Australian diplomats underscore need to commit to time-bound zero emissions targets

By Melissa Coade

Monday September 27, 2021

Richard Mathews, Australia’s former Consul-General for eastern Indonesia, said the group was concerned policy-makers were not responding fast enough
Richard Mathews, Australia’s former Consul-General for eastern Indonesia, said the group was concerned policy-makers were not responding fast enough. (The Australia-Indonesia Centre)

A group of former top diplomatic representatives to Australia has signed a letter to Scott Morrison calling for the federal government to take urgent action on climate change and adopt a 2050 target. 

Former Australian diplomats have voiced concern about the strategic and economic threat of climate change for the nation because of the federal government’s slowness in committing to a 2050 net zero emissions target. 

“Time is running out for us to catch up with the rest of the world. As former diplomats, we see what is happening around the globe, and it concerns us that Australia is not at the leading edge of international action on climate change,” the open letter read.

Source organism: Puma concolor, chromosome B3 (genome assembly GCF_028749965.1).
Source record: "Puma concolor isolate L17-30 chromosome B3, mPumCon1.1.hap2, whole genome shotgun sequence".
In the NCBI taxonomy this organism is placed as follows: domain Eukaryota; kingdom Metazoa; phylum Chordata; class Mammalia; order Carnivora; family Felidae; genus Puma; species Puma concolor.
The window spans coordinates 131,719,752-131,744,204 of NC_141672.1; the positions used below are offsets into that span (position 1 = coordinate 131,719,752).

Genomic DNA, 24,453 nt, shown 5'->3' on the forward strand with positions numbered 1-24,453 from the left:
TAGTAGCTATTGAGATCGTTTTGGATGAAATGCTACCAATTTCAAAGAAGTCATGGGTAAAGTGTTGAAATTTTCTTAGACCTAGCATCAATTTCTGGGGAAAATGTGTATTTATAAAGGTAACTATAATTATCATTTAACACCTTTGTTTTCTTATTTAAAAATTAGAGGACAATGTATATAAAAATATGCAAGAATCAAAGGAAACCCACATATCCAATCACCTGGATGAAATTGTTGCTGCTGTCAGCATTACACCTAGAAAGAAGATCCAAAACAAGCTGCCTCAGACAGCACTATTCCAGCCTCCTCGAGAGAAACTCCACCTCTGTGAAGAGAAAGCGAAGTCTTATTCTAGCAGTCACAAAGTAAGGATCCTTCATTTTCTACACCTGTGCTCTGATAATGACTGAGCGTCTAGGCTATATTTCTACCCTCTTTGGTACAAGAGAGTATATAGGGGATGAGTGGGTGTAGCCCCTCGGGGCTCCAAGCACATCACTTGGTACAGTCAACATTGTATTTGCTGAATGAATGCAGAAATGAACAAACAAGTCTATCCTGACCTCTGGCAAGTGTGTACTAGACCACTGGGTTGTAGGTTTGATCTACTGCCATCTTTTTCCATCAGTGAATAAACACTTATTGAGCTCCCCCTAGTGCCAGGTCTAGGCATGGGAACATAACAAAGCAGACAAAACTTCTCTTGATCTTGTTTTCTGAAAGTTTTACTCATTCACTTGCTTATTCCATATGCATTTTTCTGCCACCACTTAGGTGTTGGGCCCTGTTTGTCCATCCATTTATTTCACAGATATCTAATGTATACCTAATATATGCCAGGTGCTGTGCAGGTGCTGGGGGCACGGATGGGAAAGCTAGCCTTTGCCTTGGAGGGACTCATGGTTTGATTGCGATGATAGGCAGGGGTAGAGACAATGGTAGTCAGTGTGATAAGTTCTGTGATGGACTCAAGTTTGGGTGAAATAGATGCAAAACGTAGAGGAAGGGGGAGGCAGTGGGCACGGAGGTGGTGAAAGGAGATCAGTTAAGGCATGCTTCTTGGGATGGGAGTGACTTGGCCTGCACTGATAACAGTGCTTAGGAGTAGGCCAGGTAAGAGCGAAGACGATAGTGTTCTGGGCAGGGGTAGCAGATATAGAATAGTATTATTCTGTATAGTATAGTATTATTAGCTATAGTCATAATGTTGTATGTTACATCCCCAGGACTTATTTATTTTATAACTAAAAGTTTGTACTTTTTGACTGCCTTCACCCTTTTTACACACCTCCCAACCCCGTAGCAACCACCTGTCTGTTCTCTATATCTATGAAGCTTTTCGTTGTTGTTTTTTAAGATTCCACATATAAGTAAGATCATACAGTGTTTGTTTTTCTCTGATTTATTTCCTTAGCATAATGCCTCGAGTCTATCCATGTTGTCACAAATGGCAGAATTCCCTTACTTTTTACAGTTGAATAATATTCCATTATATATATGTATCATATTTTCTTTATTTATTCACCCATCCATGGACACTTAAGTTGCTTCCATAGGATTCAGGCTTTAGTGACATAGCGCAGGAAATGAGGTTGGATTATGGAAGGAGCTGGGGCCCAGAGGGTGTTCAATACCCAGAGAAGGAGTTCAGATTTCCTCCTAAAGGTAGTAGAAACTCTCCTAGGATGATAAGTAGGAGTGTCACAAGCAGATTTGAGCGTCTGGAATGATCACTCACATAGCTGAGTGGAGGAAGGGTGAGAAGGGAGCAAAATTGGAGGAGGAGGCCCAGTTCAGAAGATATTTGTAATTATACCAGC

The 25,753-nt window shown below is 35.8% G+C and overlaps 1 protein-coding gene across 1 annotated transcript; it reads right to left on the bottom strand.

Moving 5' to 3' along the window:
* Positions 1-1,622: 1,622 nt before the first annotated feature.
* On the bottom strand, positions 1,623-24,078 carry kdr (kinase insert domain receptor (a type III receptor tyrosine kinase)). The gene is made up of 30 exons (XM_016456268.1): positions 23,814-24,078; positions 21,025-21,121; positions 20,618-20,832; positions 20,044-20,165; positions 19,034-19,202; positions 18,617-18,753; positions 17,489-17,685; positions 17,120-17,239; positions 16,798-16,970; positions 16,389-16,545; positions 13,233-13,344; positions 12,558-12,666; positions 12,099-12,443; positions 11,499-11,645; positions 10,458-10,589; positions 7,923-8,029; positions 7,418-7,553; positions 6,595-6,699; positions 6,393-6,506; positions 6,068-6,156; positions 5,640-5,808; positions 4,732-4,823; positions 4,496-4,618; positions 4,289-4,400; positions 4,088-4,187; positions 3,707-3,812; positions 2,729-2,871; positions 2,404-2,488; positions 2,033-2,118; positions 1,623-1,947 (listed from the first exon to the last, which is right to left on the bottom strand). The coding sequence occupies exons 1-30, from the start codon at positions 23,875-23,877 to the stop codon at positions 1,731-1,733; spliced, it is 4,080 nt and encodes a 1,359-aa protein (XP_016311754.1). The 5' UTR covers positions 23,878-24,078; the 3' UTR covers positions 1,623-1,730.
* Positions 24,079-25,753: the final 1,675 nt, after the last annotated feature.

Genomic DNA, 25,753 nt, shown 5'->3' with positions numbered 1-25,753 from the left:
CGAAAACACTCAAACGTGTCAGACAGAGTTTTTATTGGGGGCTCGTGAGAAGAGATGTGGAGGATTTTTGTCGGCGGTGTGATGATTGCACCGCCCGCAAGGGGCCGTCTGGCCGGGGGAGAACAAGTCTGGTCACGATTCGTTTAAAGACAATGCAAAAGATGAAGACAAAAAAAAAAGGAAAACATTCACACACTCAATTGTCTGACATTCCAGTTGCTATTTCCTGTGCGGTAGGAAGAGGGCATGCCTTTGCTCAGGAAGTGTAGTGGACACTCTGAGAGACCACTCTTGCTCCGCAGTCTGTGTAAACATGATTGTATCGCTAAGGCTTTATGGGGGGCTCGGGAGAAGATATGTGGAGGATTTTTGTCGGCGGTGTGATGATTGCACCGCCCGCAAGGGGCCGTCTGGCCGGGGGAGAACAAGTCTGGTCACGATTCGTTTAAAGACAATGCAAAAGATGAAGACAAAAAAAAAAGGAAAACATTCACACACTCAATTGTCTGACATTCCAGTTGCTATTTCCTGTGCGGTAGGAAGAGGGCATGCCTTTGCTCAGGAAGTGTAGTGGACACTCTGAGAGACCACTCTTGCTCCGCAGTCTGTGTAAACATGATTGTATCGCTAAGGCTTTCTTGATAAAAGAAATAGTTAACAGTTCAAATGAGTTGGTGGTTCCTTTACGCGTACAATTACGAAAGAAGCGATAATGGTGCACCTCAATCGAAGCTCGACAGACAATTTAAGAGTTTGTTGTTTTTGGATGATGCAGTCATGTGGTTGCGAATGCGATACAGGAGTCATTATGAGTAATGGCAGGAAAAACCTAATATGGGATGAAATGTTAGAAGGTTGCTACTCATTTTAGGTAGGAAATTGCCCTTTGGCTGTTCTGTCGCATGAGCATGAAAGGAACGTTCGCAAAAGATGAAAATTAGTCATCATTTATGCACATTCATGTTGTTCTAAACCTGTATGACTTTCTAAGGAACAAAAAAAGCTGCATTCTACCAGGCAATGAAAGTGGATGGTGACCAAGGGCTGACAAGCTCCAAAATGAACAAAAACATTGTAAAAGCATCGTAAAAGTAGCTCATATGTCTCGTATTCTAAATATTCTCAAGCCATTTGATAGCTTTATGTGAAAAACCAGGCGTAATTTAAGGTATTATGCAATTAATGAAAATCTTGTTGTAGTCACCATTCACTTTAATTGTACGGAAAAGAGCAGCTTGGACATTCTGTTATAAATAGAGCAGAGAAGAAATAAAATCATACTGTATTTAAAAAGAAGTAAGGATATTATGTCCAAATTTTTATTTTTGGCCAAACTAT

A total of 70 former ambassadors, high commissioners, consuls-general, consuls, humanitarian aid coordinators and a range of middle and senior level DFAT and AusAID officials put their name to the correspondence, which warned not to sell the nation’s future generations and prosperity down the river.

Richard Mathews, Australia’s former Consul-General for eastern Indonesia, said the group was concerned policy-makers were not responding fast enough to keep up with the pace of climate change, and that more ambitious national efforts before 2030 must be adopted ahead of the UN Climate Change Conference (COP26) in Glasgow later this year (it is rumoured that the Australian pm may not attend the event). 

“We are concerned that the climate is changing rapidly and without urgent action to reduce global emissions of CO2 and other greenhouse gases, the future of life on this planet looks bleak for our children and grandchildren,” Mathews said.

The group is also worried about how the lack of leadership Australia is showing on climate change issues has ‘undermined’ how reliable the nation is seen by strategic allies, risking ‘considerable economic costs’. Continuing to remain silent and risk being seen as a laggard on climate change could potentially undo decades of diplomatic work, they said. 

“[Australia’s] lack of commitment is particularly concerning to those regional partners for whom climate change already poses a clear existential threat. The United States and other key partners in Europe and around the globe are increasingly voicing concerns that Australia is not pulling its weight on climate action,” the letter read.

“Australia’s inertia on commitments undermines our credibility as a regional partner; it undermines our reliability in the minds of our strategic allies; and it will cost us dearly as trading partners seek to impose carbon tariffs on imports of our goods and services.